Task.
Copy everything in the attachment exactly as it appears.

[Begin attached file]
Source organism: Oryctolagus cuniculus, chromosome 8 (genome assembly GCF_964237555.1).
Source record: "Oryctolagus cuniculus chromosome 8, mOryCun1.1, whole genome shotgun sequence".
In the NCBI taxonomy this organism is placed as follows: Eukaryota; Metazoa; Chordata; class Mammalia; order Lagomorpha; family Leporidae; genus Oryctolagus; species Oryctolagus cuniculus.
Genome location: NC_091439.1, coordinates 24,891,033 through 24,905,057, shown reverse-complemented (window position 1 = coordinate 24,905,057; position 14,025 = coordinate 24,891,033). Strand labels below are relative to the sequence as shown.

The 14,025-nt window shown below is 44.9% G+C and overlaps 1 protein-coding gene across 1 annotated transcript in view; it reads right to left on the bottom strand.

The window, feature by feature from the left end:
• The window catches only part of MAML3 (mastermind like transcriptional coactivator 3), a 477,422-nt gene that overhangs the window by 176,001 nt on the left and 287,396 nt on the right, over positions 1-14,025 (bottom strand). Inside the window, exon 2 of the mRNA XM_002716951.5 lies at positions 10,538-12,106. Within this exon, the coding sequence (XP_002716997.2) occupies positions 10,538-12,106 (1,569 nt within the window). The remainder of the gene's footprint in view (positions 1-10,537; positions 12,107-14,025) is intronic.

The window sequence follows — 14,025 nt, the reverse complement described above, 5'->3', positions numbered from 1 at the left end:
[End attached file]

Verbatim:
Source organism: Oryctolagus cuniculus, chromosome 8 (genome assembly GCF_964237555.1).
Source record: "Oryctolagus cuniculus chromosome 8, mOryCun1.1, whole genome shotgun sequence".
In the NCBI taxonomy this organism is placed as follows: Eukaryota; Metazoa; Chordata; class Mammalia; order Lagomorpha; family Leporidae; genus Oryctolagus; species Oryctolagus cuniculus.
Genome location: NC_091439.1, coordinates 24,891,033 through 24,905,057, shown reverse-complemented (window position 1 = coordinate 24,905,057; position 14,025 = coordinate 24,891,033). Strand labels below are relative to the sequence as shown.

The 14,025-nt window shown below is 44.9% G+C and overlaps 1 protein-coding gene across 1 annotated transcript in view; it reads right to left on the bottom strand.

The window, feature by feature from the left end:
• The window catches only part of MAML3 (mastermind like transcriptional coactivator 3), a 477,422-nt gene that overhangs the window by 176,001 nt on the left and 287,396 nt on the right, over positions 1-14,025 (bottom strand). Inside the window, exon 2 of the mRNA XM_002716951.5 lies at positions 10,538-12,106. Within this exon, the coding sequence (XP_002716997.2) occupies positions 10,538-12,106 (1,569 nt within the window). The remainder of the gene's footprint in view (positions 1-10,537; positions 12,107-14,025) is intronic.

The window sequence follows — 14,025 nt, the reverse complement described above, 5'->3', positions numbered from 1 at the left end: